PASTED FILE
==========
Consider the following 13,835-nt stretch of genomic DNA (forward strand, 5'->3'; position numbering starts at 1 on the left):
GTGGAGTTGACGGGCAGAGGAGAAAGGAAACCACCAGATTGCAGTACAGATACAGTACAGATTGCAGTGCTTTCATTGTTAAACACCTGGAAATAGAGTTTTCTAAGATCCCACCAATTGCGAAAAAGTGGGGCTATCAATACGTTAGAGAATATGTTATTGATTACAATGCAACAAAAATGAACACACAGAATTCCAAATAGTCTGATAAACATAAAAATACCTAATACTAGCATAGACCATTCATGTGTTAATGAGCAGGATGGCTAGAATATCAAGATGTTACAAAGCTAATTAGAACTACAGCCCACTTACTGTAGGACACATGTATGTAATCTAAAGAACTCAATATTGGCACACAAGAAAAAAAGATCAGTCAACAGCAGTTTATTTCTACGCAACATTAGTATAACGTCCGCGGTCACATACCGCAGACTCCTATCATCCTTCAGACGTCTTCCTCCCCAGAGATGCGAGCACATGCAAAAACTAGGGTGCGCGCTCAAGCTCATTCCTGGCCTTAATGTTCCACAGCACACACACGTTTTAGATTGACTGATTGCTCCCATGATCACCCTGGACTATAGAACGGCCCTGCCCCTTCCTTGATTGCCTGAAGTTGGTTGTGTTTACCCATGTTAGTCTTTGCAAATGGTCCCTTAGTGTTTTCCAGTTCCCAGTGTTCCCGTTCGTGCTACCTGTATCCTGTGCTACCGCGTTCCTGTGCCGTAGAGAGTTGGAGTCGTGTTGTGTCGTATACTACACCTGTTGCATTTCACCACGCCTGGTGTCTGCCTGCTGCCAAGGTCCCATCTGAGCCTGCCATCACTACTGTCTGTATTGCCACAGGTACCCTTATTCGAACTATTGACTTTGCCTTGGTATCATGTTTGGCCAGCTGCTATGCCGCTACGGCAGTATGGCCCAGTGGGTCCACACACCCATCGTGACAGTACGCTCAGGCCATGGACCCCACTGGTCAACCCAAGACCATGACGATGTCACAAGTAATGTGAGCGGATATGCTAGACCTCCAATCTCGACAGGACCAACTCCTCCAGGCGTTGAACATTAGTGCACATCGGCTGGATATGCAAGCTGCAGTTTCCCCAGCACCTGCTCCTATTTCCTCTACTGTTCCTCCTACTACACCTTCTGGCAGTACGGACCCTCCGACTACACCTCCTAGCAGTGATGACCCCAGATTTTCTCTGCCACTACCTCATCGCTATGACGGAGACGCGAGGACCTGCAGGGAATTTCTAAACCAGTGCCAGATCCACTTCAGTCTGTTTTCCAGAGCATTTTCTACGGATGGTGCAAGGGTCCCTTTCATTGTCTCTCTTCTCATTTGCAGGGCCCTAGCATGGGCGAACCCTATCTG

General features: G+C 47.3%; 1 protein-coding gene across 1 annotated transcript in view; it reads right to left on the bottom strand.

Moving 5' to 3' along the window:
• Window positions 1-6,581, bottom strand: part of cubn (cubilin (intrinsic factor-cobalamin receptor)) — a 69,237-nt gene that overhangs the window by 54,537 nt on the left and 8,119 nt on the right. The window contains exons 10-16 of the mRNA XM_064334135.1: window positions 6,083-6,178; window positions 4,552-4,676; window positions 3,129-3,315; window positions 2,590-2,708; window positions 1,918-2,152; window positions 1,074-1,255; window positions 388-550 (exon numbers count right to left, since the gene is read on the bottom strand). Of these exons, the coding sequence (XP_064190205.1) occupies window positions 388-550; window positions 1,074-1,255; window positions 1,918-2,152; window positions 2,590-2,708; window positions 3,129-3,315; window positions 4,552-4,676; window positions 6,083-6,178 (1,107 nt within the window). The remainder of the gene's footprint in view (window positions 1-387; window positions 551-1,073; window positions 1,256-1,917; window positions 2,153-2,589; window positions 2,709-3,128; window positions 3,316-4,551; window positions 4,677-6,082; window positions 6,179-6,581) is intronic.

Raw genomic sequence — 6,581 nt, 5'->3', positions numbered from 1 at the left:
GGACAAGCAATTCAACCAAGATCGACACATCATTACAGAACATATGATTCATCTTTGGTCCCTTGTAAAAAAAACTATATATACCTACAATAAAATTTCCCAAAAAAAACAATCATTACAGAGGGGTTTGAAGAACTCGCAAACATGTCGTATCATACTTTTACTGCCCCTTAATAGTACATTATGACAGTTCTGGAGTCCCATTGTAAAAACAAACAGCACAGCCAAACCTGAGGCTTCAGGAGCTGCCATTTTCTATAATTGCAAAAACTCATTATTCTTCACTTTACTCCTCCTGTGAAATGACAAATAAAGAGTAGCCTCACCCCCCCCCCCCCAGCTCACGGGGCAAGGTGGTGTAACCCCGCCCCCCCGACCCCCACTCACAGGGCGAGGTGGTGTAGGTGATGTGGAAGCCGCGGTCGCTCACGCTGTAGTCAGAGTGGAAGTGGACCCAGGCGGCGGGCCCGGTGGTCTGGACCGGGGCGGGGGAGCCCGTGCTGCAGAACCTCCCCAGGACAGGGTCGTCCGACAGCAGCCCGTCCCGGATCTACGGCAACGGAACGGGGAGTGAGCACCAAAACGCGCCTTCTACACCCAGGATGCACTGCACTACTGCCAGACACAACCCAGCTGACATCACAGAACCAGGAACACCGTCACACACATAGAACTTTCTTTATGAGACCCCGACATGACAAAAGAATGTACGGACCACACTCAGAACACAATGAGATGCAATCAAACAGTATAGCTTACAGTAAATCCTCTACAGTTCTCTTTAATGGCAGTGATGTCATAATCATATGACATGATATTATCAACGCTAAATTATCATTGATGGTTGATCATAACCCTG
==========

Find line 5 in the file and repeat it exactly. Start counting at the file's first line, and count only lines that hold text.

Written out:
• Window positions 1-6,581, bottom strand: part of cubn (cubilin (intrinsic factor-cobalamin receptor)) — a 69,237-nt gene that overhangs the window by 54,537 nt on the left and 8,119 nt on the right. The window contains exons 10-16 of the mRNA XM_064334135.1: window positions 6,083-6,178; window positions 4,552-4,676; window positions 3,129-3,315; window positions 2,590-2,708; window positions 1,918-2,152; window positions 1,074-1,255; window positions 388-550 (exon numbers count right to left, since the gene is read on the bottom strand). Of these exons, the coding sequence (XP_064190205.1) occupies window positions 388-550; window positions 1,074-1,255; window positions 1,918-2,152; window positions 2,590-2,708; window positions 3,129-3,315; window positions 4,552-4,676; window positions 6,083-6,178 (1,107 nt within the window). The remainder of the gene's footprint in view (window positions 1-387; window positions 551-1,073; window positions 1,256-1,917; window positions 2,153-2,589; window positions 2,709-3,128; window positions 3,316-4,551; window positions 4,677-6,082; window positions 6,179-6,581) is intronic.